Beauty and the Beast: Primal and Mythical

The Beast (Dan Stevens) and Belle (Emma Watson) in the castle library in Disney's BEAUTY AND THE BEAST, a live-action adaptation of the studio's animated classic which is a celebration of one of the most beloved stories ever told.
The Beast (Dan Stevens) and Belle (Emma Watson) in the castle library in Disney’s BEAUTY AND THE BEAST.

 

Below is what I wrote for Signature about the Beauty and the Beast story:

The Primal and Mythical Allure of Beauty and the Beast

http://www.signature-reads.com/2017/03/the-primal-and-mythical-allure-of-beauty-and-the-beast/

Fairy tales are like riddles wrapped in a mystery inside an enigma, and that’s what accounts in part for our fierce repetition compulsion when it comes to stories like Sleeping Beauty, Cinderella, or The Frog King. It is always something of a challenge to figure out what makes a fairy tale tick and whir with cultural energy and why each one tends to carry some kind of emotional charge.

The anthropologists tell us that animals are good to think with, and in many ways we can imagine that stories about animal brides and animal grooms enabled our ancestors to address complicated issues turning not just on courtship but also on sexuality – in all its beastliness and tenderness. After all, sex stands at the point of intersection between the human and the animal kingdom, and the symbolic always helps us navigate the real. Some have speculated that Beauty and the Beast tales once served some kind of totemic purpose, helping humans to organize and understand their own social worlds. They also surely represented alterity in all its monstrous and terrifying incarnations, challenging humans to find some way of coexisting with lions, tigers, and bears, oh my, along with all the bugbears that haunt our imagination.

Our version of “Beauty and the Beast” derives from Mme de Beaumont’s 1756 story, published in a magazine with designs on the young, teaching them about character and good manners. In that French tale, Beauty not only outshines everyone in looks, she is also “good,” “kind,” “sweet,” and “sincere,” amassing a set of attributes that would be impossible for anyone, let alone most little girls, to replicate. Why does the classically attractive and instinctively generous Beauty settle by marrying a Beast who is grotesquely ugly and desperately needy? In Mme de Beaumont’s tale, Beauty discovers that she feels something more than friendship for the Beast and that she cannot live without him. Three “peaceful” months at the castle, full of “good plain talk,” along with the discovery that Beast is “kind” and has “good qualities,” arouse Beauty’s compassion, so much so that she can agree to marry him when he stops eating and nearly dies of starvation.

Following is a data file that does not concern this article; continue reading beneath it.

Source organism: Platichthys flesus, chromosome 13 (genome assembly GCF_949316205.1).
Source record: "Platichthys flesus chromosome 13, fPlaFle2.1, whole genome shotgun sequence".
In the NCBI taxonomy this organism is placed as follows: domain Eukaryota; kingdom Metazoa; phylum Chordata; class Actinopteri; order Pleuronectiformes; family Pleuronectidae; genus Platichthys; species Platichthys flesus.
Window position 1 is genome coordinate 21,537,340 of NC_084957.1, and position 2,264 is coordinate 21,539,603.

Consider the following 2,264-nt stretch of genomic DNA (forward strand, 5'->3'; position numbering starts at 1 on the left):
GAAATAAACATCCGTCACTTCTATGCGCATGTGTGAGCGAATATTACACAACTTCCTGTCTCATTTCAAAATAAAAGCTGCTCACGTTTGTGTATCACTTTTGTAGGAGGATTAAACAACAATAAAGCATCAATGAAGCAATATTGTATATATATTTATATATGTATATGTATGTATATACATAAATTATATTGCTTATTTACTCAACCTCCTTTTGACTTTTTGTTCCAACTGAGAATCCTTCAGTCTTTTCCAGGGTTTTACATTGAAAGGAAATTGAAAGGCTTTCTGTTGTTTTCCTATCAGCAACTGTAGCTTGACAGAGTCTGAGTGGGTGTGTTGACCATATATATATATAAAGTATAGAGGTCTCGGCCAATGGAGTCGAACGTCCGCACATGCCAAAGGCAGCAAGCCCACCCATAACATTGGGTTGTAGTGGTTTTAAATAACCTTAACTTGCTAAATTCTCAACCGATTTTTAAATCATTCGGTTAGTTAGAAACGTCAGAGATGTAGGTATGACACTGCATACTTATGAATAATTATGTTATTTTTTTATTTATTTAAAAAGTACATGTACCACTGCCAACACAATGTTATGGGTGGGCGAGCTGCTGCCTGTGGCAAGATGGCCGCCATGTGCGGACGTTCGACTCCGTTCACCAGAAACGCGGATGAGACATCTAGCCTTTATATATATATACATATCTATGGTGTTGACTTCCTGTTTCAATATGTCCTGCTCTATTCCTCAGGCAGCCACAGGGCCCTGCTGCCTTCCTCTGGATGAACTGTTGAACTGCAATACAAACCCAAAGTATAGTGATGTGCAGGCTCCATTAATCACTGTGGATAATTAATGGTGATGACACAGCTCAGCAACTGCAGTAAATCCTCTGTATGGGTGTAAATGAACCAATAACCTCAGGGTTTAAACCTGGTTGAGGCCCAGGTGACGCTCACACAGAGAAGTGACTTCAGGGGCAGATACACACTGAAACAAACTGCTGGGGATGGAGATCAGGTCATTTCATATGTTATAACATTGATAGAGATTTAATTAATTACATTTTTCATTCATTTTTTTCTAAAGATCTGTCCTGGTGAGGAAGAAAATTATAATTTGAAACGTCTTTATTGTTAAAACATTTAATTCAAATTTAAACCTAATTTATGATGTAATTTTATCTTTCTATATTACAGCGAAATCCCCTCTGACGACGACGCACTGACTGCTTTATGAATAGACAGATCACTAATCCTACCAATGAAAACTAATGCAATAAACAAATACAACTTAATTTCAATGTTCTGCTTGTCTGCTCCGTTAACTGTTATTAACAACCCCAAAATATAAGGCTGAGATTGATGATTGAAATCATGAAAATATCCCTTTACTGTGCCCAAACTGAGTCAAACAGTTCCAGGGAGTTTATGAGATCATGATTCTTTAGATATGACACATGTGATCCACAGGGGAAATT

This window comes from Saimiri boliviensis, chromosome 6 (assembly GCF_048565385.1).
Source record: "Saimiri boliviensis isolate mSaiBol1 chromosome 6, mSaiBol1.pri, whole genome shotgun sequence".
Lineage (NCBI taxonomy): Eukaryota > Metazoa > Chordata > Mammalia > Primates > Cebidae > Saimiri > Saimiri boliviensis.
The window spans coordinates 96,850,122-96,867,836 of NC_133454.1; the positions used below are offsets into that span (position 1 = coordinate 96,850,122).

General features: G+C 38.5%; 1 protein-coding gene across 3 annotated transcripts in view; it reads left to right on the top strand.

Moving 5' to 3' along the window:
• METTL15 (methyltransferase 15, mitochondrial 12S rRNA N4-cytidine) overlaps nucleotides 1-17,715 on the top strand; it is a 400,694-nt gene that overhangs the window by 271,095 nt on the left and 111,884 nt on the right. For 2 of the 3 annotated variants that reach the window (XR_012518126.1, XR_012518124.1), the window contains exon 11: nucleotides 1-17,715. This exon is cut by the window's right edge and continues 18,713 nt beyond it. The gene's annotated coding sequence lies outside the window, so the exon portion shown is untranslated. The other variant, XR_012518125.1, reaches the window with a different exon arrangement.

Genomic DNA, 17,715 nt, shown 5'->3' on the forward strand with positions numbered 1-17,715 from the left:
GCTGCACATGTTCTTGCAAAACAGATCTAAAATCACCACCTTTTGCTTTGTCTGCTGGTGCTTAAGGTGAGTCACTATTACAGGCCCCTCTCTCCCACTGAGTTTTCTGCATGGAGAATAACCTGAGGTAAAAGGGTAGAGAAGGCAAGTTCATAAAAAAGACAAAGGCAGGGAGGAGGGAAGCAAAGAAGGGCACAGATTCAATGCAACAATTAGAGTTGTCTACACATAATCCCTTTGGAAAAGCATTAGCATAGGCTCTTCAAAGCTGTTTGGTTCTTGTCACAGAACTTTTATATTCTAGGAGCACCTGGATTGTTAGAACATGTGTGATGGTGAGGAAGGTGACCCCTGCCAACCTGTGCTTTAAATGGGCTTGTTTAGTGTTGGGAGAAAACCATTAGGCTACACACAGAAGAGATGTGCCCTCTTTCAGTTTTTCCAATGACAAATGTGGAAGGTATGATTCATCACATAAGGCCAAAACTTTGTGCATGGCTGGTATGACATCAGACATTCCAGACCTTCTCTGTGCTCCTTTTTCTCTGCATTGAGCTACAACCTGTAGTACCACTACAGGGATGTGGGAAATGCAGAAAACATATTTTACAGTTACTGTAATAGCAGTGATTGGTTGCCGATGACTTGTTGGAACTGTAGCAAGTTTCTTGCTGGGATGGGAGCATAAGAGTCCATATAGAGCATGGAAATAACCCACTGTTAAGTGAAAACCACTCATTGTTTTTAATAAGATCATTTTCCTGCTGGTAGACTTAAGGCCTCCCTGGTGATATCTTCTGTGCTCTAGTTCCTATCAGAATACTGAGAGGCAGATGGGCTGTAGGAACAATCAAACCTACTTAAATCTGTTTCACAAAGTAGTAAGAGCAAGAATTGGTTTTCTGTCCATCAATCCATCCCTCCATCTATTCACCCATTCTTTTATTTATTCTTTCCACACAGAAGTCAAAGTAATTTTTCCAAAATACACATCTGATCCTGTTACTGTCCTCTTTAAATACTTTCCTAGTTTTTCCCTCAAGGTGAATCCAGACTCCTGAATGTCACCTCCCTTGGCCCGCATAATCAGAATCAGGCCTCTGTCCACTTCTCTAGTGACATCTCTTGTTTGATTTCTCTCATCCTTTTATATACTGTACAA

What is the social messaging in that story (which we have made our own through picture books and through the Disney film) and how does it differ from what we find in the long ago and far away of the fairy-tale universe? To begin with, we are drawn to Mme de Beaumont’s version of Beauty and the Beast precisely because it enshrines empathy as the greatest of virtues and as the pathway to true love – even if in the most hypocritical sort of way. Who knew that hotness is not at all a factor and that charity, generosity, and pity reign supreme when it comes to romantic alliances? We live in what has been called an age of empathy, with dozens of books on why empathy matters, on the neuroscience of empathy, on the empathy gap, and so on. And so it is no surprise that we instinctively recoil from stories like the Filipino Chonguita, in which an act of defiance or outrage – hurling an animal against the wall – disenchants the animal groom or animal bride. There we are in the arena of brute force and passion rather than compassion.

Yet stories like those, along with the Latin American The Condor and the Shepherdess (with its abducted heroine who has to put up with a dinner of carrion) or the Ghanaian Girl and the Hyena-Man (which ends with a clever ruse used to escape an arranged marriage), remind us that the most satisfying narratives are those that shock and startle us. Counterintuitive finales get us talking about the terms of the story – the cultural contradictions that are so artfully encapsulated in fairy tales and give them their staying power. That’s the self-reflexive genius of the fairy tale and of the mythic imagination, to give us stories about the power of talk (those long dinner conversations between Beauty and the Beast light the spark) and to leave us with something to talk about. In African cultures, a popular genre is the dilemma tale, a story that recounts an extreme situation and ends with a question. For example, a boy is given the choice of executing his cruel biological father or his kind adoptive father – and now you must decide which of the two he should slay. Fairy tales make us wonder and try to find solutions as we wander through their storied precincts.

Disney’s “Beauty and the Beast,” like the many other versions, gave us a vivid, visual grammar for thinking about abstractions: cruelty and compassion, surfaces and essences, hostility and hospitality, predators and victims. Like all fairy tales, it gives us the primal and the mythical, getting us talking in ways that headlines do their cultural work today. And they also lead us to keep hitting the refresh button, as we try to get the story right, even as we know that Beauty and the Beast will always be at odds with each other in an endless struggle to resolve their differences.

 

 

 

 

 

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